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Celebrating Gandhiji's Principles: There is no Profit from Violence Thursday, May 02, 2019

"Ahimsa" or non-violence is one of the core principles of Gandhiji's philosophy. He was a fervent follower of the principle of non-violence in both theory and practice. Gandhiji committed his whole life to practicing and furthering the doctrine of non-violence which has directed, regulated and moulded most of his beliefs and actions. According to Gandhiji, non-violence is not simply abstaining from physical injury or killing. His definition of non-violence casts a far wider net and also means not harming anyone in thought, words or deed, out of ill will or selfishness. For him, non-violence was not merely not-negative; it was eminently positive. He said "it is a positive state of love, of doing good even to the evil-doer". He further said, "for me non-violence is not a mere philosophical principle, it is the rule and it breathes". He equated non-violence with patience, tolerance, self-restraint, self-sacrifice and moral duty and emphasized the need to observe non-violence in one's daily life. He also believed that non-violence should not just be about inaction but also about the way we think and speak. According to Gandhiji, true non-violence must be non-violence in word, deed and thought. Moreover, for Gandhiji, non-violence was the greatest force at the disposal of mankind and it was mightier than the mightiest weapon of destruction devised by man. He applied the principle of non-violence with strong moral conviction in the social, economic and political field to eradicate the evils of exploitation and to establish justice and peace.

Non-Violence in Violent Markets
Markets are volatile and in a constant state of flux. On an average, stock prices can witness sharp movements in either direction. These sharp movements cause stocks to sometimes trade way above or way below their intrinsic value. Frenzied activity geared towards reaping short-term gains is not an optimal option for an average investor. Investors must understand that such violent stock price movements are just noise and should adopt a steady and non-violent approach to investing. No one profits from violence. A non-violent approach in investing would mean not reacting to intermittent new flows and price actions and staying tethered to the larger investment goals. Value investing embodies this.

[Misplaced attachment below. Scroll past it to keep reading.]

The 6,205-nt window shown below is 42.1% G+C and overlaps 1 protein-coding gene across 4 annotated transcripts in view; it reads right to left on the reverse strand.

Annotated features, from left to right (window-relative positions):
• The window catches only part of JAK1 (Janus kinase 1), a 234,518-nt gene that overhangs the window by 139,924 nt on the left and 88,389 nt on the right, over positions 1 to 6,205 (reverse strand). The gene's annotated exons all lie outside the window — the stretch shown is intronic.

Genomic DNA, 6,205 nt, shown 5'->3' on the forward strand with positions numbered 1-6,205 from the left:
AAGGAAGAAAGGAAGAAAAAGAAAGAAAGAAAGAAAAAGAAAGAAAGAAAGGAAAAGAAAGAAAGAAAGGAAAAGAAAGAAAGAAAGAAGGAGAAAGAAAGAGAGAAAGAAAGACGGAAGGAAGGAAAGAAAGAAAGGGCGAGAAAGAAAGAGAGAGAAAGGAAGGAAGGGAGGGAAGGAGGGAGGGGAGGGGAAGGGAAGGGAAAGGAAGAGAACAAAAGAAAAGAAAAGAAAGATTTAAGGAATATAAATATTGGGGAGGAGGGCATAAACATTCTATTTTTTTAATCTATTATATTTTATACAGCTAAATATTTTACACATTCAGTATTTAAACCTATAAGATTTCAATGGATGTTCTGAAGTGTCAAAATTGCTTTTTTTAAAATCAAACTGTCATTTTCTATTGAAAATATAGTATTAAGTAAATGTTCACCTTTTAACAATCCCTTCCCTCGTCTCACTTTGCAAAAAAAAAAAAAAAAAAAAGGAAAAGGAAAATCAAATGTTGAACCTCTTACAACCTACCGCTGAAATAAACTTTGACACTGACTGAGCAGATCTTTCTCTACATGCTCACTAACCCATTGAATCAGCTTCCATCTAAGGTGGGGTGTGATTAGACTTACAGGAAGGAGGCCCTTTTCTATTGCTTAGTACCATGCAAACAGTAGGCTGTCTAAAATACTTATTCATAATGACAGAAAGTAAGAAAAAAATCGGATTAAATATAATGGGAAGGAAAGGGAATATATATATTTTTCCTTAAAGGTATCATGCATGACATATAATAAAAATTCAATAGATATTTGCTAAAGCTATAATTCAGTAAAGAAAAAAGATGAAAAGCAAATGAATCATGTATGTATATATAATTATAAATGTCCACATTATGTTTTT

Value Investing - A Non-Violent Approach
Nearly 80 years ago, Benjamin Graham and David Dodd introduced to the investing world the then revolutionary and interlinked concepts of 'value investing' and 'margin of safety' in their book Security Analysis. Value investing is an investment strategy where one chooses to invest in stocks that appear to trade for less than their intrinsic or book value. Value investors search for discrepancies between the actual value of a business and the perceived value of a business and seek to exploit these discrepancies. Graham & Dodd suggested that this could be accomplished by investing in companies that trade at a low P/B, low P/E multiples relative to their peers and have low debt on their books. Such investments meant that your purchase price would be significantly below the fair value of the stock thus providing a 'margin of safety' for the investor.

The very foundation of value investing is simple and steady: seek out stocks that you believe are currently under-valued by the markets and then hold the stocks till their true value is reflected in the price. Investors who use this strategy think that the market overreacts to good and bad news, resulting in stock price movements which do not correspond to a company's long-term fundamentals. This overreaction gives the value investor an opportunity to profit by purchasing stocks at a deflated price. By shunning violent stock market behaviour in favour of a non-violent steady approach, value investors can reap the benefits of long-term investing and are not unnecessarily influenced by stock market volatility.


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